ISSN: 1391 - 0531
Sunday November 18, 2007
Vol. 42 - No 25
TV Times  

Nilar; the Bridge between the Barriers

By Susitha R. Fernando

Nilan N. Cassim

Nilar N. Cassim is the first Muslim who marked a remarkable sign in the literary world with his poetry, songs and translation of Tamil literature bridging the barriers of two cultures Sinhala and Tamil.

The one and only Muslim honours graduate in Sinhala language, Nilar's contribution to the literature both Sinhala and Tamil, enhancing the intercultural friendship and breaking bilingual barriers was recognized at the recently held Bunka Awards-2007. More than one and half decades in the field of literature and lyrics writing, Nilar recollected his role being an 'ambassador' or a 'bridge' between the world of Tamil and Sinhala literature.

TVT: Can you tell us something about your entrance to the literary scene?

Nilar: Born in Matara and studied at Rahula College, Matara, I started writing poetry and fiction as a schoolboy. I used to write poetry to various newspapers and took part in all the literary activities of the college. In addition I got an opportunity to work as a relief announcer at the Ruhunu Service of Sri Lanka Broadcasting Service. It was at this time that I got interested in writing songs and mailing them to singers I loved. My first song was selected by Malani Bulathsinghala who had selected one of my lyrics in a file of Karunaratne Divulgane.

TVT: As a lyrics writer what memories do you consider precious?

Nilar: Writing nearly 500 songs, I am glad that I was fortunate enough to write songs for a variety of singers and also work with a large number of leading musicians including veterans and those from the younger generation. And I was really fortunate to write lyrics for the veterans in several generations in the local music scene starting from Latha Walpola and Nanda Malani and Malani Bulathsinghala, Sunil Edirisinghe, Milton Mallawarachchi, Abeywardena Balasuriya, Niranjala Sarojini, Edward Jayakody from the former generation and the present generation representing Bathiya-Santush, Chamika Sirimanne and Ajith Bandara. Similarly they were directed in music from by Premasiri Khemadasa, Sarath Dassanayake, Austin Munasinghe, H. M. Jayawardena, Rohana Weerasinghe, Samantha Perera, Navaratne Gamage and Bathiya-Santush, a fine variety of veteran and newcomers.

Nilar's journey

And I am also glad that the audience accepted my songs not only on romance but also a variety of subjects like war, social discrimination, environmental pollution etc.

TVT: Being a Musilm what attracted you to Sinhalese, the language which is not used by the majority Muslims?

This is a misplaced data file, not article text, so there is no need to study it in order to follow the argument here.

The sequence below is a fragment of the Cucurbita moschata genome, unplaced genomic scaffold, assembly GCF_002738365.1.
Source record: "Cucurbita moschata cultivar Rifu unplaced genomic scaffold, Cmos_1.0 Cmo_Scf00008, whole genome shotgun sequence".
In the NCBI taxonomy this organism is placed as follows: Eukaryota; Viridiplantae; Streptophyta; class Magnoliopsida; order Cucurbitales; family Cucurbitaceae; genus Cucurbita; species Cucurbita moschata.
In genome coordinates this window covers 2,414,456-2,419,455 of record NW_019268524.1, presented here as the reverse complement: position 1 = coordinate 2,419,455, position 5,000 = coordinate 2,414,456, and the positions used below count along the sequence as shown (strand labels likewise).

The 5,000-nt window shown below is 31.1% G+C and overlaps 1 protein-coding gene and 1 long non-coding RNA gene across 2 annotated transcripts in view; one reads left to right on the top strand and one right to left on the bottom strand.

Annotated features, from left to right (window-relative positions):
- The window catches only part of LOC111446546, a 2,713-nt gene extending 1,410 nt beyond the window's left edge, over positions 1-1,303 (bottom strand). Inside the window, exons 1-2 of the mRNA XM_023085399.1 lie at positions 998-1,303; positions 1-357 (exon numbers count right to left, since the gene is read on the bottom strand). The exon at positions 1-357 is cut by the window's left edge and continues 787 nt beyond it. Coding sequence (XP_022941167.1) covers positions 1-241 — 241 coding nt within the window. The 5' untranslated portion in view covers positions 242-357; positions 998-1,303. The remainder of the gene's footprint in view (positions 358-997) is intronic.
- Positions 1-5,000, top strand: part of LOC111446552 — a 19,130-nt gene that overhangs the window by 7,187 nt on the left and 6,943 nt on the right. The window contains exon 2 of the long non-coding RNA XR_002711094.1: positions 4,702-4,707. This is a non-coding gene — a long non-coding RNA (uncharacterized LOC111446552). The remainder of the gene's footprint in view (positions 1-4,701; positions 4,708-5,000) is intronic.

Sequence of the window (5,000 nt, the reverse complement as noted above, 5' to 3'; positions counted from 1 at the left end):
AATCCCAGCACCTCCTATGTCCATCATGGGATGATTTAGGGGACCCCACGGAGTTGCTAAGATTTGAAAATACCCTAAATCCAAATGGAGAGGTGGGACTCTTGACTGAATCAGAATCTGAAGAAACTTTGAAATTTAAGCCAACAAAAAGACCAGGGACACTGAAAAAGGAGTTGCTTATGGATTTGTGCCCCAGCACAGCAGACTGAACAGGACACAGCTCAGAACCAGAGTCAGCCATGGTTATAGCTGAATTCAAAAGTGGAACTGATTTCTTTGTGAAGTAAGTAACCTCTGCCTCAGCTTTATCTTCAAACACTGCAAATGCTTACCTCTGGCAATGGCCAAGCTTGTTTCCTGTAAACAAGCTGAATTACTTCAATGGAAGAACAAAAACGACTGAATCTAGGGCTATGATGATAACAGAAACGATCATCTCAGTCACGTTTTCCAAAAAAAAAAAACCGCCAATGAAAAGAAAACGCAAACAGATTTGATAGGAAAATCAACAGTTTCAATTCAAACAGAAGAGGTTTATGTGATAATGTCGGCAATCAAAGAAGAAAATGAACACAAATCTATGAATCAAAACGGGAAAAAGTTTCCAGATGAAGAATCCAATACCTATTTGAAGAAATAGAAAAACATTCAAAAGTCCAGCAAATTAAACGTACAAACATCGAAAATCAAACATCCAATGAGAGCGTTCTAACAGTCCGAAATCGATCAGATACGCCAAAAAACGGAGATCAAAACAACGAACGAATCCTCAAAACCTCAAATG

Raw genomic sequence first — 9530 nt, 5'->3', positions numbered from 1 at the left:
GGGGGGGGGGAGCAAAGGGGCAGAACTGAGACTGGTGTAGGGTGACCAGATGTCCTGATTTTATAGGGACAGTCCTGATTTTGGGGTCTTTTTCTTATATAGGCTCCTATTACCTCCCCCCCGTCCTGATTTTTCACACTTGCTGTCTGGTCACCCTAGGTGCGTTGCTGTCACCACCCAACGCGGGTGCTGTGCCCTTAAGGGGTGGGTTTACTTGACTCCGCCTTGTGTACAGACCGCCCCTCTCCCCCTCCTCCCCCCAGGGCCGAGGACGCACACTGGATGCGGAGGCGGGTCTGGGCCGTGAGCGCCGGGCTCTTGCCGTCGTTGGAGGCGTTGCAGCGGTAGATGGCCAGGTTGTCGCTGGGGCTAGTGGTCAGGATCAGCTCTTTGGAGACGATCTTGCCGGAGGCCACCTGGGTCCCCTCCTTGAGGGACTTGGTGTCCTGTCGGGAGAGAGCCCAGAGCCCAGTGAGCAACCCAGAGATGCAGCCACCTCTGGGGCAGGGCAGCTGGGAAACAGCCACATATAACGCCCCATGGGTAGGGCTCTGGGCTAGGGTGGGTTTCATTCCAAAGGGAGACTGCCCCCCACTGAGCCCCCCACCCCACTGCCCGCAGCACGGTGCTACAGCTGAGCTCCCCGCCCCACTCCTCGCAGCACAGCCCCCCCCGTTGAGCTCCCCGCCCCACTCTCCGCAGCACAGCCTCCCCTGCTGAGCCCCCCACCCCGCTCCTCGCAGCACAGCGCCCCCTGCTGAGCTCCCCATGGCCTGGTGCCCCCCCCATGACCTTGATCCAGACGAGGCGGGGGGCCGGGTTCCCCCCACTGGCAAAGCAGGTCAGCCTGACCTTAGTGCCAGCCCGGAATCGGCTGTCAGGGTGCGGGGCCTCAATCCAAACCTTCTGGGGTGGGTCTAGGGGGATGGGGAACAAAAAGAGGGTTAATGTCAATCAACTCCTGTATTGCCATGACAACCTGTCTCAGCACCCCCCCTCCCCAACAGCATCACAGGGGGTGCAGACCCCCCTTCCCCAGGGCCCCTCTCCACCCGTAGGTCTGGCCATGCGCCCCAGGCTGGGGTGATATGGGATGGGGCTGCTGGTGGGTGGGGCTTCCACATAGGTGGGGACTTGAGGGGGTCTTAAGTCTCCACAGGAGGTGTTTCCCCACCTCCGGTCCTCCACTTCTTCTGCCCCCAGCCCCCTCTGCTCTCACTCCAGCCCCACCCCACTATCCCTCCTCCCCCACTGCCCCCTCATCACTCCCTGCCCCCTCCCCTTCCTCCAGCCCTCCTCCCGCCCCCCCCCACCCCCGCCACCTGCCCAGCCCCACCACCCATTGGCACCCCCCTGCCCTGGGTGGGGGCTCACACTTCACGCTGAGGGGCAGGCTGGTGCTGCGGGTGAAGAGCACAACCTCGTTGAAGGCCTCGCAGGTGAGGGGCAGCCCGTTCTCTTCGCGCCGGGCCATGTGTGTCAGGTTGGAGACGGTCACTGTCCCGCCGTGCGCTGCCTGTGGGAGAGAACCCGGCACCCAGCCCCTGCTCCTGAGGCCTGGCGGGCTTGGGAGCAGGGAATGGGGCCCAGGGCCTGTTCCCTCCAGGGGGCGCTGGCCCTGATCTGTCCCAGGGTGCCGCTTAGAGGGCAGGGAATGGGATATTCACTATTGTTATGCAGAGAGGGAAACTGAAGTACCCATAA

Nilar: It was on the influence of my parents who got me to study in the Sinhala medium. Inspite of being brought up in a typical Muslim background with Tamil as my mother tongue, the three boys in our family were sent to study in the Sinhala medium while the two girls in the Tamil medium. On this backdrop I quickly fell in love with the language and continued my higher studies in Sinhala till I received an honours degree.

TVT: What importance do you feel being a Muslim excelling in Sinhala language and literature?

Nilar: There was a time where Muslims were considered a community who spoke broken Sinhala with a funny accent and this even was used in dramas to create humour. But really the mother tongue of Muslims in Sri Lanka should have been Sinhala just like other Muslims in different countries who use the language that the majority use as their mother tongue. It should have been Sinhala Muslims rather than being Tamil Muslims. But this did not happen due to historical reasons including that most of the Muslim community lived in the places where the Tamil language was used.

TVT: What kind of importance do you see in your role as a Muslim introducing Tamil literature and culture to Sinhala?

Nilar: Lack of communication due to the language barrier between Tamil and Sinhala communities led to ethnic problem resulting nearly three decades of a long war in this country. And I believe that Muslims who bring themselves up in the Tamil background will be able to be bridge or be ambassador between the two cultures. This is the most important role that Muslims can play at this hour.

TVT: Any plans for the future?

Nilar: I want to be part of breaking the barrier between Tamil and Sinhala while doing more studies on the two languages. On lyrics writing I want to take our lyrics to promote with the development in the music and song writing scene internationally.

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